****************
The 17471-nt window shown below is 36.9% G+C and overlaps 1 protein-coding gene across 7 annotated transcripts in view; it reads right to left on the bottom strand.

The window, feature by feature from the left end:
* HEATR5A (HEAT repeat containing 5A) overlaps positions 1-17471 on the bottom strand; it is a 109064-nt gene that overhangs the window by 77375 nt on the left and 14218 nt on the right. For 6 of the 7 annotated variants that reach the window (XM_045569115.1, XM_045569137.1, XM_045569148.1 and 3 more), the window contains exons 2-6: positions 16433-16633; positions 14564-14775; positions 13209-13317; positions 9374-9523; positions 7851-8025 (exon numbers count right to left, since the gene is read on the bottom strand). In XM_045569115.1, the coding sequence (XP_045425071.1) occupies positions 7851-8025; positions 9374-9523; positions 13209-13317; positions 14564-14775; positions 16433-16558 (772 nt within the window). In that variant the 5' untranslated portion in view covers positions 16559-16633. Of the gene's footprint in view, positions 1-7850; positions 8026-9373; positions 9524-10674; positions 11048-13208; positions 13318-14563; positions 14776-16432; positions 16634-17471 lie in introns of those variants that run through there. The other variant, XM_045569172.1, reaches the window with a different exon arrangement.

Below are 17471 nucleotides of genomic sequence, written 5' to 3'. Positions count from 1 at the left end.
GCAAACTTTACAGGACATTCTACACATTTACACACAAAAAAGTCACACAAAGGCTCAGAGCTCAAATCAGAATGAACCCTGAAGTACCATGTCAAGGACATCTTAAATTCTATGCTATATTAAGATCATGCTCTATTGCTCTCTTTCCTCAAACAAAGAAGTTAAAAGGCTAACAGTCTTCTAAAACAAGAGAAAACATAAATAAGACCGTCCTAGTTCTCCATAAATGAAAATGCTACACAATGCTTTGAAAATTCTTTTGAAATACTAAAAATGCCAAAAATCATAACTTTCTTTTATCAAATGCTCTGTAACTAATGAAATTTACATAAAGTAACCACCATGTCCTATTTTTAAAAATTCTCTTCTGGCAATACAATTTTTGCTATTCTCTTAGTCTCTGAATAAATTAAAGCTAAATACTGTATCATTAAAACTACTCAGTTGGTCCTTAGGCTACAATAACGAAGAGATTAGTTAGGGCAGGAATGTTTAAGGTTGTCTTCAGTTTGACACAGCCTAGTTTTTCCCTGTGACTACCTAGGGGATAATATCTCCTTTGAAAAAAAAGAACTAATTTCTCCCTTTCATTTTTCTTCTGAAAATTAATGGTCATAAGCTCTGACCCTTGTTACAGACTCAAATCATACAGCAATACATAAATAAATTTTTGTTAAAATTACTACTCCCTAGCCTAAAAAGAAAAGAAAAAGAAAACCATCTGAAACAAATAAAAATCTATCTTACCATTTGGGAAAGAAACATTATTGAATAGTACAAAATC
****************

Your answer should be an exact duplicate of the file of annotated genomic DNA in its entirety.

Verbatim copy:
The 17471-nt window shown below is 36.9% G+C and overlaps 1 protein-coding gene across 7 annotated transcripts in view; it reads right to left on the bottom strand.

The window, feature by feature from the left end:
* HEATR5A (HEAT repeat containing 5A) overlaps positions 1-17471 on the bottom strand; it is a 109064-nt gene that overhangs the window by 77375 nt on the left and 14218 nt on the right. For 6 of the 7 annotated variants that reach the window (XM_045569115.1, XM_045569137.1, XM_045569148.1 and 3 more), the window contains exons 2-6: positions 16433-16633; positions 14564-14775; positions 13209-13317; positions 9374-9523; positions 7851-8025 (exon numbers count right to left, since the gene is read on the bottom strand). In XM_045569115.1, the coding sequence (XP_045425071.1) occupies positions 7851-8025; positions 9374-9523; positions 13209-13317; positions 14564-14775; positions 16433-16558 (772 nt within the window). In that variant the 5' untranslated portion in view covers positions 16559-16633. Of the gene's footprint in view, positions 1-7850; positions 8026-9373; positions 9524-10674; positions 11048-13208; positions 13318-14563; positions 14776-16432; positions 16634-17471 lie in introns of those variants that run through there. The other variant, XM_045569172.1, reaches the window with a different exon arrangement.

Below are 17471 nucleotides of genomic sequence, written 5' to 3'. Positions count from 1 at the left end.
GCAAACTTTACAGGACATTCTACACATTTACACACAAAAAAGTCACACAAAGGCTCAGAGCTCAAATCAGAATGAACCCTGAAGTACCATGTCAAGGACATCTTAAATTCTATGCTATATTAAGATCATGCTCTATTGCTCTCTTTCCTCAAACAAAGAAGTTAAAAGGCTAACAGTCTTCTAAAACAAGAGAAAACATAAATAAGACCGTCCTAGTTCTCCATAAATGAAAATGCTACACAATGCTTTGAAAATTCTTTTGAAATACTAAAAATGCCAAAAATCATAACTTTCTTTTATCAAATGCTCTGTAACTAATGAAATTTACATAAAGTAACCACCATGTCCTATTTTTAAAAATTCTCTTCTGGCAATACAATTTTTGCTATTCTCTTAGTCTCTGAATAAATTAAAGCTAAATACTGTATCATTAAAACTACTCAGTTGGTCCTTAGGCTACAATAACGAAGAGATTAGTTAGGGCAGGAATGTTTAAGGTTGTCTTCAGTTTGACACAGCCTAGTTTTTCCCTGTGACTACCTAGGGGATAATATCTCCTTTGAAAAAAAAGAACTAATTTCTCCCTTTCATTTTTCTTCTGAAAATTAATGGTCATAAGCTCTGACCCTTGTTACAGACTCAAATCATACAGCAATACATAAATAAATTTTTGTTAAAATTACTACTCCCTAGCCTAAAAAGAAAAGAAAAAGAAAACCATCTGAAACAAATAAAAATCTATCTTACCATTTGGGAAAGAAACATTATTGAATAGTACAAAATC